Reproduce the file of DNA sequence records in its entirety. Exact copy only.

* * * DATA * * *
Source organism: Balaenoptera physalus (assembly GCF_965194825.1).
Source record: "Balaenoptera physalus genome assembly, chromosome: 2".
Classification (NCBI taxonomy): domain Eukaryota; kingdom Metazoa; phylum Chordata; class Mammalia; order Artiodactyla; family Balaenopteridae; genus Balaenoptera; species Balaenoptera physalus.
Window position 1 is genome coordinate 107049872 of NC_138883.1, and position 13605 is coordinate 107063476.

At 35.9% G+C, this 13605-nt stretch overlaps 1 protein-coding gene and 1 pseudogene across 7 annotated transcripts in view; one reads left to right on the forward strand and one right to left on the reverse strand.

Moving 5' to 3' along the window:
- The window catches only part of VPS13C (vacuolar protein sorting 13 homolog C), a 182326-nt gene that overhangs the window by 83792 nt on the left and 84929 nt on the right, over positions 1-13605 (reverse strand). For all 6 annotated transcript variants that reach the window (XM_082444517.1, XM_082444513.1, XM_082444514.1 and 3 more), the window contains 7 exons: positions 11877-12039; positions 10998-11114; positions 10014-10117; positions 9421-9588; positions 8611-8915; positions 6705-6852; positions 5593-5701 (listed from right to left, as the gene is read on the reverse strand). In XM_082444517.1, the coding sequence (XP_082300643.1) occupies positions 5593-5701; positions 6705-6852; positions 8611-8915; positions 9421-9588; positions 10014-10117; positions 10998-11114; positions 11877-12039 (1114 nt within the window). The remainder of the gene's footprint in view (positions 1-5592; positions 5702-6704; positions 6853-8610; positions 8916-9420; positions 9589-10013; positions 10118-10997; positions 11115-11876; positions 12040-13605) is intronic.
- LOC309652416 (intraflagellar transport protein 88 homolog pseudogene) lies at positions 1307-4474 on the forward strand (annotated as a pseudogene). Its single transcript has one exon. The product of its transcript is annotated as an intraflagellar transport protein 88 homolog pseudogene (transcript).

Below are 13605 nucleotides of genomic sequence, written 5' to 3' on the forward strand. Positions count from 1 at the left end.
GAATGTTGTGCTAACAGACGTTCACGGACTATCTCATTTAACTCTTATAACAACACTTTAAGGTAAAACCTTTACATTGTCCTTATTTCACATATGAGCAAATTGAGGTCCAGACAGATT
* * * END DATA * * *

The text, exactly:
Source organism: Balaenoptera physalus (assembly GCF_965194825.1).
Source record: "Balaenoptera physalus genome assembly, chromosome: 2".
Classification (NCBI taxonomy): domain Eukaryota; kingdom Metazoa; phylum Chordata; class Mammalia; order Artiodactyla; family Balaenopteridae; genus Balaenoptera; species Balaenoptera physalus.
Window position 1 is genome coordinate 107049872 of NC_138883.1, and position 13605 is coordinate 107063476.

At 35.9% G+C, this 13605-nt stretch overlaps 1 protein-coding gene and 1 pseudogene across 7 annotated transcripts in view; one reads left to right on the forward strand and one right to left on the reverse strand.

Moving 5' to 3' along the window:
- The window catches only part of VPS13C (vacuolar protein sorting 13 homolog C), a 182326-nt gene that overhangs the window by 83792 nt on the left and 84929 nt on the right, over positions 1-13605 (reverse strand). For all 6 annotated transcript variants that reach the window (XM_082444517.1, XM_082444513.1, XM_082444514.1 and 3 more), the window contains 7 exons: positions 11877-12039; positions 10998-11114; positions 10014-10117; positions 9421-9588; positions 8611-8915; positions 6705-6852; positions 5593-5701 (listed from right to left, as the gene is read on the reverse strand). In XM_082444517.1, the coding sequence (XP_082300643.1) occupies positions 5593-5701; positions 6705-6852; positions 8611-8915; positions 9421-9588; positions 10014-10117; positions 10998-11114; positions 11877-12039 (1114 nt within the window). The remainder of the gene's footprint in view (positions 1-5592; positions 5702-6704; positions 6853-8610; positions 8916-9420; positions 9589-10013; positions 10118-10997; positions 11115-11876; positions 12040-13605) is intronic.
- LOC309652416 (intraflagellar transport protein 88 homolog pseudogene) lies at positions 1307-4474 on the forward strand (annotated as a pseudogene). Its single transcript has one exon. The product of its transcript is annotated as an intraflagellar transport protein 88 homolog pseudogene (transcript).

Below are 13605 nucleotides of genomic sequence, written 5' to 3' on the forward strand. Positions count from 1 at the left end.
GAATGTTGTGCTAACAGACGTTCACGGACTATCTCATTTAACTCTTATAACAACACTTTAAGGTAAAACCTTTACATTGTCCTTATTTCACATATGAGCAAATTGAGGTCCAGACAGATT